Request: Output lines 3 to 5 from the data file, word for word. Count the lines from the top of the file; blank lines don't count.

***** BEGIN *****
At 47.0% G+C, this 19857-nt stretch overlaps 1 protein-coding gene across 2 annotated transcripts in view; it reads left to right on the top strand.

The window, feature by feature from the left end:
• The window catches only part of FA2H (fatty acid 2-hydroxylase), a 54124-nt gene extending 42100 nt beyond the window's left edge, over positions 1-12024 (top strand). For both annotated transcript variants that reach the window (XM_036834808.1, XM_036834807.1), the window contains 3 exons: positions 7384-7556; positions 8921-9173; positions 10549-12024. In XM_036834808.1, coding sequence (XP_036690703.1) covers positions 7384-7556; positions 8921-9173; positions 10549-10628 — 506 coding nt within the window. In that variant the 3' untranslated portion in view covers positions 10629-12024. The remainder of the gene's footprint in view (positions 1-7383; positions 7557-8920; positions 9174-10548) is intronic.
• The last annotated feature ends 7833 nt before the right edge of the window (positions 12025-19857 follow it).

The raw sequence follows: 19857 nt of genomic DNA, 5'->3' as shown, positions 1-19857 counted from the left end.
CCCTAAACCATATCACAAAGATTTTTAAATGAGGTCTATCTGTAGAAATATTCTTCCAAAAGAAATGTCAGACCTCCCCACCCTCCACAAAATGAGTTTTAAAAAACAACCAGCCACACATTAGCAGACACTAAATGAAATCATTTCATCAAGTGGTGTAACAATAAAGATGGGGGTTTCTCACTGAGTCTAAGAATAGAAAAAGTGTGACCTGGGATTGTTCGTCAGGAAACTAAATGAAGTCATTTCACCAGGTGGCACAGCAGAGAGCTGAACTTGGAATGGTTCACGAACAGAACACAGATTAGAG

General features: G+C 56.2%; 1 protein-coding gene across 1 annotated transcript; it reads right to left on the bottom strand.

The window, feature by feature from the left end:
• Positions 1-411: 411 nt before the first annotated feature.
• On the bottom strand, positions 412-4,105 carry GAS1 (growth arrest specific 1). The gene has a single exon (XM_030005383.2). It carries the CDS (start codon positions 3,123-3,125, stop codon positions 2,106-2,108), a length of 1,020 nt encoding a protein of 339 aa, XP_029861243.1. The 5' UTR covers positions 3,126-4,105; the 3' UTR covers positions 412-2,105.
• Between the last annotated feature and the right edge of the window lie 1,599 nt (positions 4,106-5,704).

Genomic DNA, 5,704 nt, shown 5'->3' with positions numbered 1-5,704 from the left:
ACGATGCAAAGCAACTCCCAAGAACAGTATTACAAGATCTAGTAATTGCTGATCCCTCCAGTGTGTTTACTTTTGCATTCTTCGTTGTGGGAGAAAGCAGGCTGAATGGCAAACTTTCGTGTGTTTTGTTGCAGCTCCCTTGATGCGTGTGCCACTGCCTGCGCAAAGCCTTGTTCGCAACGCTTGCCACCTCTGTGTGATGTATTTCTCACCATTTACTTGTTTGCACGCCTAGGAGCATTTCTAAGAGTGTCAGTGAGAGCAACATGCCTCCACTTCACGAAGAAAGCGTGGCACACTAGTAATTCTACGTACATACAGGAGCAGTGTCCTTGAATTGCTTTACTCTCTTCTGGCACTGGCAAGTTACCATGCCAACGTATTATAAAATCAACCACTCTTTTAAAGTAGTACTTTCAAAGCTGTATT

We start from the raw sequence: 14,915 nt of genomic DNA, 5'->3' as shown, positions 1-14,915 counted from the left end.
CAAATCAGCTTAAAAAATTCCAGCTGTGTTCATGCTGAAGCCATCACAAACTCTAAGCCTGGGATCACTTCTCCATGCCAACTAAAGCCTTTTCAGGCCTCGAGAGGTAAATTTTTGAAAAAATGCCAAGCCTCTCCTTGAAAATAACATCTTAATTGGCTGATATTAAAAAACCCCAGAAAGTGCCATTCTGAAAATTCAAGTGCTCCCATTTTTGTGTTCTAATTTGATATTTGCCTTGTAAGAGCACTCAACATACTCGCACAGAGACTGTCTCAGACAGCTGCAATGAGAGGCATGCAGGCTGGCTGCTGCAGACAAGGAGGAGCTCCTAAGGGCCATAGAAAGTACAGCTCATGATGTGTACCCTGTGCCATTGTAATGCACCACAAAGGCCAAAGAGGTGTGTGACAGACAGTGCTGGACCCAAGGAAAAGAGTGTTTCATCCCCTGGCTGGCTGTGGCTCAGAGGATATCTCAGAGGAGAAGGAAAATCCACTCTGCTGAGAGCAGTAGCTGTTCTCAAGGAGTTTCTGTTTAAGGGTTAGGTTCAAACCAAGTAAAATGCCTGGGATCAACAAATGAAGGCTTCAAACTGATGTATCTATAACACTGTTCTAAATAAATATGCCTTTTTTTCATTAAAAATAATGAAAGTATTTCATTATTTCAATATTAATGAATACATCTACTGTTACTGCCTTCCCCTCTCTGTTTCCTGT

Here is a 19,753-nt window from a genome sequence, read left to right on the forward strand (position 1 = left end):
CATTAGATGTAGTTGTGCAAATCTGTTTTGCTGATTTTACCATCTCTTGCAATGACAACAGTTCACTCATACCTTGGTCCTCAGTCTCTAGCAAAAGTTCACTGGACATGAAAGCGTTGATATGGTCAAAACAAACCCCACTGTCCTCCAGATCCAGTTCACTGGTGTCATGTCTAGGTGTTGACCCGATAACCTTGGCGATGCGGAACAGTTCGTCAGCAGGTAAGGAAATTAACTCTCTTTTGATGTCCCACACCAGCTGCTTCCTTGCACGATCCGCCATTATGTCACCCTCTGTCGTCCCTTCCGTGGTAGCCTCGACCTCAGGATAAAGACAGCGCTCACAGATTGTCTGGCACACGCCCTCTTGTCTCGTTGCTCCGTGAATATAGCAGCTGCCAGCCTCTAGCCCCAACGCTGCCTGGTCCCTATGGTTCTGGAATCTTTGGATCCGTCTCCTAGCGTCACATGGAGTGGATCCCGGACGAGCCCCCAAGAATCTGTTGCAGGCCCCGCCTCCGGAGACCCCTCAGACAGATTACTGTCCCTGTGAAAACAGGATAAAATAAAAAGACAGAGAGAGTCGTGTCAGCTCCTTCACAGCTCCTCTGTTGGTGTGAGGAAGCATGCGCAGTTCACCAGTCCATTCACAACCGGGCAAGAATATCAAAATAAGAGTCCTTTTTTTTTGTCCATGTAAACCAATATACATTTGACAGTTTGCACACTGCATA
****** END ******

• The window catches only part of FA2H (fatty acid 2-hydroxylase), a 54124-nt gene extending 42100 nt beyond the window's left edge, over positions 1-12024 (top strand). For both annotated transcript variants that reach the window (XM_036834808.1, XM_036834807.1), the window contains 3 exons: positions 7384-7556; positions 8921-9173; positions 10549-12024. In XM_036834808.1, coding sequence (XP_036690703.1) covers positions 7384-7556; positions 8921-9173; positions 10549-10628 — 506 coding nt within the window. In that variant the 3' untranslated portion in view covers positions 10629-12024. The remainder of the gene's footprint in view (positions 1-7383; positions 7557-8920; positions 9174-10548) is intronic.
• The last annotated feature ends 7833 nt before the right edge of the window (positions 12025-19857 follow it).

The raw sequence follows: 19857 nt of genomic DNA, 5'->3' as shown, positions 1-19857 counted from the left end.